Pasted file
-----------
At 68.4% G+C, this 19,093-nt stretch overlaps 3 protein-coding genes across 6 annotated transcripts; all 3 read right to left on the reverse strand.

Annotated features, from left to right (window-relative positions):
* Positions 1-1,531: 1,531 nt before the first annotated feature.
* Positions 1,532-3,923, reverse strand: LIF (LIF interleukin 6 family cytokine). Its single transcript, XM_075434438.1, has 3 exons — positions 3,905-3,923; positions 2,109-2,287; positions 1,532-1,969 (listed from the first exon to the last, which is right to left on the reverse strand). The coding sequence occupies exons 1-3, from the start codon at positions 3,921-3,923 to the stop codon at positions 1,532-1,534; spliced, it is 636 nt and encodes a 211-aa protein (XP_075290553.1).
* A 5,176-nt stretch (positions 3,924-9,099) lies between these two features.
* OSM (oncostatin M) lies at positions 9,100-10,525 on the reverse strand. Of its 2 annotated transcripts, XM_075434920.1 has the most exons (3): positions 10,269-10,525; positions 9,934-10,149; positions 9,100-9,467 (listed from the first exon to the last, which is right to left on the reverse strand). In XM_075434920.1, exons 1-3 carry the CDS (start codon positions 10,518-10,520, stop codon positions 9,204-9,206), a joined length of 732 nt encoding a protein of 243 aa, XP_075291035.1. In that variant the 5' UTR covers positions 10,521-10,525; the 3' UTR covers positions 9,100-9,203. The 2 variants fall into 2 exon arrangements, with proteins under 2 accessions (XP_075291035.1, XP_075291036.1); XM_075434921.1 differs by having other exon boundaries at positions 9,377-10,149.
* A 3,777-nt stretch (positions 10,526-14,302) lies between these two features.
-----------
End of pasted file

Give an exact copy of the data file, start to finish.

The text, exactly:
At 68.4% G+C, this 19,093-nt stretch overlaps 3 protein-coding genes across 6 annotated transcripts; all 3 read right to left on the reverse strand.

Annotated features, from left to right (window-relative positions):
* Positions 1-1,531: 1,531 nt before the first annotated feature.
* Positions 1,532-3,923, reverse strand: LIF (LIF interleukin 6 family cytokine). Its single transcript, XM_075434438.1, has 3 exons — positions 3,905-3,923; positions 2,109-2,287; positions 1,532-1,969 (listed from the first exon to the last, which is right to left on the reverse strand). The coding sequence occupies exons 1-3, from the start codon at positions 3,921-3,923 to the stop codon at positions 1,532-1,534; spliced, it is 636 nt and encodes a 211-aa protein (XP_075290553.1).
* A 5,176-nt stretch (positions 3,924-9,099) lies between these two features.
* OSM (oncostatin M) lies at positions 9,100-10,525 on the reverse strand. Of its 2 annotated transcripts, XM_075434920.1 has the most exons (3): positions 10,269-10,525; positions 9,934-10,149; positions 9,100-9,467 (listed from the first exon to the last, which is right to left on the reverse strand). In XM_075434920.1, exons 1-3 carry the CDS (start codon positions 10,518-10,520, stop codon positions 9,204-9,206), a joined length of 732 nt encoding a protein of 243 aa, XP_075291035.1. In that variant the 5' UTR covers positions 10,521-10,525; the 3' UTR covers positions 9,100-9,203. The 2 variants fall into 2 exon arrangements, with proteins under 2 accessions (XP_075291035.1, XP_075291036.1); XM_075434921.1 differs by having other exon boundaries at positions 9,377-10,149.
* A 3,777-nt stretch (positions 10,526-14,302) lies between these two features.